A coca leaf seller
After shopping we go to a refinery where they process the minerals. As soon as we arrive some workers are waiting and we hand out some coca leaves. They are like kids on Halloween with their bags open waiting to get a treat. We pass by the various whirling machines that finish at a pile of sludge that should hold some metals. This is where the process ends. The sludge at this refinery is sent off to Brazil where they pull out the precious metals.
Our guide showing us specks of metal in the strainer.
A lot of it is probably fool's gold
There's something of value in there?
After the refinery we go to the mine entrance, switch on our headlamps and walk into the unknown. The first part of the mine is constructed from stones dating back to colonial times which is not very reassuring. We go further and further sometimes through very low, narrow passageways and other times opening up into large cavernous sections. To avoid hitting my head I end up doing a type of duck walk while others prefer to bend forward or to the side. Headlamps are our only source of light and bumping helmets onto stone is not uncommon. The temperature has changed and it begins to feel much warmer. The dust in the thin air has increased and I can taste it when I am breathing.

After walking a  bit and getting used to the conditions underground we arrive at El Tio to pay our respects to the deity of this underworld. Above ground the miners may pray to Pachamama or Jesus, but it is El Tio who rules the mines. We take a break as the guide talks to us about the history and present conditions of the mines. There are a countless number of mines and tunnels in the mountain and the history is ruled by tales of exploitation. Now the mines are run by small cooperatives. Some of these cooperatives share tunnels while others work their own. The miners only earn money from the amount of minerals they take out of the mine. The conditions are far from ideal but at least now in this century the miners have some control over their own destiny. Each mine has its own Tio who they pray to to bring a richness of minerals and ask for their personal safety.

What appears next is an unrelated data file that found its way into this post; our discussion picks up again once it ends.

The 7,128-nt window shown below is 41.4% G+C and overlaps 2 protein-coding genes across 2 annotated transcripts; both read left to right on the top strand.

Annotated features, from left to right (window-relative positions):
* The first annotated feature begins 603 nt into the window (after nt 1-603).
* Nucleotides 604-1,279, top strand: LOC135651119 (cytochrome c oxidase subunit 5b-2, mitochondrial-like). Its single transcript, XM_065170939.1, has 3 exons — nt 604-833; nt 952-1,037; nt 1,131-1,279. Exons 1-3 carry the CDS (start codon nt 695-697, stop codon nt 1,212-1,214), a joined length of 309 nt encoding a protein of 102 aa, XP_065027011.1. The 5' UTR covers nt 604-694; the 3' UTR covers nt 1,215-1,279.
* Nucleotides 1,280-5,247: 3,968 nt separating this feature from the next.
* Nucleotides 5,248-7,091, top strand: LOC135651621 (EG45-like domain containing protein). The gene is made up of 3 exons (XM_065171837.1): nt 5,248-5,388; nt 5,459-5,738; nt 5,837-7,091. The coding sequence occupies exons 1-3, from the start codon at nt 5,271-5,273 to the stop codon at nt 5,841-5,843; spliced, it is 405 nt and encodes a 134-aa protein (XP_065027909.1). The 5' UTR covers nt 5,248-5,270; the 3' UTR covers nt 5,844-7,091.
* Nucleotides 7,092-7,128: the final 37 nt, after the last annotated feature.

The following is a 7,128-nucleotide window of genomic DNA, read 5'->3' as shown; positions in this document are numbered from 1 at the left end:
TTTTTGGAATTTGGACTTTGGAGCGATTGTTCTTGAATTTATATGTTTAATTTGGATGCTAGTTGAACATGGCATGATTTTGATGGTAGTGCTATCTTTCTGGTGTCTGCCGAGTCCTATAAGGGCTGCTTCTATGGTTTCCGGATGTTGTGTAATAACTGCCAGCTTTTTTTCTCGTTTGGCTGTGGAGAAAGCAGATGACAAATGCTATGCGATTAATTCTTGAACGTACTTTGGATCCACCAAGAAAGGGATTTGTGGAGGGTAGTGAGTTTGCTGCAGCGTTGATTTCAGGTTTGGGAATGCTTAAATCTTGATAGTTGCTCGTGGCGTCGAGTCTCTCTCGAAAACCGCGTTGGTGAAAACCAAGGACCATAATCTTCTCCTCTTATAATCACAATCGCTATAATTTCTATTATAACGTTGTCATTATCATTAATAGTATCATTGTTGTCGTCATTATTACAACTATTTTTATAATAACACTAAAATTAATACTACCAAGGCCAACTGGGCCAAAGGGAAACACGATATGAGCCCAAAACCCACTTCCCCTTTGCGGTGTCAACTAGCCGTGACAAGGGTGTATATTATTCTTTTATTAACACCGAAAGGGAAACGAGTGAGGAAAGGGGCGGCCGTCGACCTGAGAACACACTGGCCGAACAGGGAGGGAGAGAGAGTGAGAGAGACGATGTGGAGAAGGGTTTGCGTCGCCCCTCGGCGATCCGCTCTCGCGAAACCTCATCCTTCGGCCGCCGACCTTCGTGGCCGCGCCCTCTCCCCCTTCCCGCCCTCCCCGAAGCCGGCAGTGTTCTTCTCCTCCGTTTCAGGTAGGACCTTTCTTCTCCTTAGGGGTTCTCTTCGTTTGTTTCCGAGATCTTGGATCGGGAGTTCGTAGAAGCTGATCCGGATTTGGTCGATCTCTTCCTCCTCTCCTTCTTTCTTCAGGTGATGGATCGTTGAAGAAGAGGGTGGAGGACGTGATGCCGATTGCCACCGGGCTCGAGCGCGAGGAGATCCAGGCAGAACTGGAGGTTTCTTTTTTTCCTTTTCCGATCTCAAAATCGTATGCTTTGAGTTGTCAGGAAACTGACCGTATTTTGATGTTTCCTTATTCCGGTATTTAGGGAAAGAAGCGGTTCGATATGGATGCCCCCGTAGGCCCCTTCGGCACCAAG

El Tio
We leave offerings of coca leaves and spills of Bolivian Whiskey to Tio to ask for our safety for the rest of the tour and for that of the miners working far below us. We head further away from the entrance climbing deeper down a few rickety ladders and through one tight space on our hands and knees. There is the smell of gunpowder from recently blown dynamite and the dust has gotten worse. We climb down a hole and squeeze into a little cavern where three miners are taking a break. They kindly answer our questions for a while and we fill their bags of coca leaves before leaving.
Having a break
Sharing coca leaves
As we head back towards light we have to scramble out of the way and off the tracks several times as miners make their way towards the exit hauling excruciatingly heavy carts full of rocks.
Heavy load
There are so many mines and I am not sure how the guide chose ours. but we end up not seeing so many miners working today. Other tourists we talk to see dynamite explosions and drilling. Unfortunately, we seem to just catch the workers as they are taking out rocks or having a break. Other than that the tour is fantastic and a real eye-opener to a world very far from my own.

I leave my one day in the mine with a much greater appreciation for these miners who depend greatly on the generosity of Pachamama and Cerro Rico and the benevolence of Tio for their livelihood and safety. Our tour feels like we go far into the mine, but it barely scratches the surface of where these miners go daily. And since new mining routes are constantly being made it makes me wonder how much longer can Cerro Rico remain stable with its insides forever being dug out. Accidents are always a danger. However, the biggest threat to the miners is silicosis - a disease caused by the formation of dust in the lungs. Many miners are afflicted with this when they are as young as 35 or 40 years old.
Entrance to the mining area under Cerro Rico
Editor's Note: We have one more big event with the miners in Potosi (hint: llama sacrifices), but since this post is getting long I will save it for next time. So stay tuned... 

It's ready. Click here to read my second post about Potosi.

The video below is the trailer for the 2005 documentary film The Devil's Miner about a 14 year old boy working in  the mines in Potosi and the miners' relationship with Tio below ground and their god above. The second mine that the boy works at, Rosario, is coincidentally the same one that we visit on our tour. I highly recommend you rent this film. It gives very good insight into life of the miners of Potosi.